A Guide to Atrial Fibrillation
atrial fibrillation complications and overview
My husband has had two episodes of atrial fibrillation in the past year. As a result, I’ve done extensive research on the condition, as well as on the complications of atrial fibrillation, by reading everything I could get my hands on and by talking to numerous doctors, nurses, and other health care professionals. As you might imagine, I was more concerned with the possible complications of atrial fibrillation than I was with the causes.
What is atrial fibrillation?
Atrial fibrillation, also called “a-fib” or “atrial fib,” is an irregular heart rhythm. In fact, a-fib is the most common cardiac arrhythmia. With this condition, the top two chambers of the heart – the atria – don’t contract properly. Instead of strong, regular contractions, the atria quiver, sometimes with as many as 600 beats per minute.
The heart has four chambers – the two atria at the top, along with two ventricles at the bottom. The sinus node is what makes the heart beat. Each heartbeat begins in the right atrium, when the SA node sends the signal to that part of the heart. The heart rate depends on how much oxygenated blood the body needs at the time, with a faster rate for exercise and a slower rate for rest. When this electrical impulse is sent, it makes both atria contract, which pumps blood into the ventricles.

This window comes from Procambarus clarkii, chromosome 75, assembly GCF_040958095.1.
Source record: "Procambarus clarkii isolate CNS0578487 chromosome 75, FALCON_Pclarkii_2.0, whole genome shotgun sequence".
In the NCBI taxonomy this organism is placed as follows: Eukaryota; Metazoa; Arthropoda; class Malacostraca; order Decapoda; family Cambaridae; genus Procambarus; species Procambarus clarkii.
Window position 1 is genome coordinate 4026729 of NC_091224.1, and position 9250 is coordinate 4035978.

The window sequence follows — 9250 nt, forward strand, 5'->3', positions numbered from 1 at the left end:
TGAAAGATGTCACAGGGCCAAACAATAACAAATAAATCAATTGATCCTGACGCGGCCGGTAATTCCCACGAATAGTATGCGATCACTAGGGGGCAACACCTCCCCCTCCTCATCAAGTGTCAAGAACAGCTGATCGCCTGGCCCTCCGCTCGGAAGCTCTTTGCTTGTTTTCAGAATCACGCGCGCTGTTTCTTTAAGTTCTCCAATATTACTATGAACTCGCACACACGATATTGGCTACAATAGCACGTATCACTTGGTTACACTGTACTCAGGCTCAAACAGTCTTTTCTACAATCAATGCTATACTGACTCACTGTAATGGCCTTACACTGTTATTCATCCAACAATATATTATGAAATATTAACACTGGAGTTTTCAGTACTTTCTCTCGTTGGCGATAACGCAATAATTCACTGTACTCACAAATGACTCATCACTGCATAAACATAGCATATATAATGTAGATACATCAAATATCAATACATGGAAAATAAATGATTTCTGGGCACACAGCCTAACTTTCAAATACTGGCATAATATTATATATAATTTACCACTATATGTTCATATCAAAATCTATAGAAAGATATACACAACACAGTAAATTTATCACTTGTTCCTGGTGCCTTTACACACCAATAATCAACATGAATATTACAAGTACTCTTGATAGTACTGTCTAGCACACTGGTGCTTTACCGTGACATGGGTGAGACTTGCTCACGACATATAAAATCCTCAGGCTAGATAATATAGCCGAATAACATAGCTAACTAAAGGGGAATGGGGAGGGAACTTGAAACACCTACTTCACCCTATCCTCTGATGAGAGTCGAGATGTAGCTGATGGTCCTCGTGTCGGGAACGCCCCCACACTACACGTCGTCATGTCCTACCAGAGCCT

The signal then passes through the AV junction to the ventricles, signaling them to contract. This pumping action forces blood out of the heart. The blood from the left ventricle goes to the body, while the blood from the right ventricle goes to the lungs.
With atrial fibrillation, the atria are bombarded by faulty signals, making them beat rapidly, irregularly, and inefficiently – blood is not effectively pumped into the ventricles. Only a percentage of these chaotic beats ever make it to the ventricles, however. Even so, the rapid beats of the atria will produce an overall heartbeat that is often irregular and much faster than in a normal heart rhythm.
A-fib often begins as a paroxysmal condition. In other words, it might come and go, lasting for just a few minutes to several days. Many people don’t even realize that they have a-fib, so it’s often untreated at this point. This could result in more frequent and longer lasting episodes, making a-fib a chronic condition.
Symptoms of atrial fibrillation
Some people have atrial fibrillation and don’t even realize it until they have a routine ECG. Most people, however, experience shortness of breath, fatigue, dizziness, and/or chest discomfort or pain. Patients might also feel their heart “racing” or feel like they’re going to faint.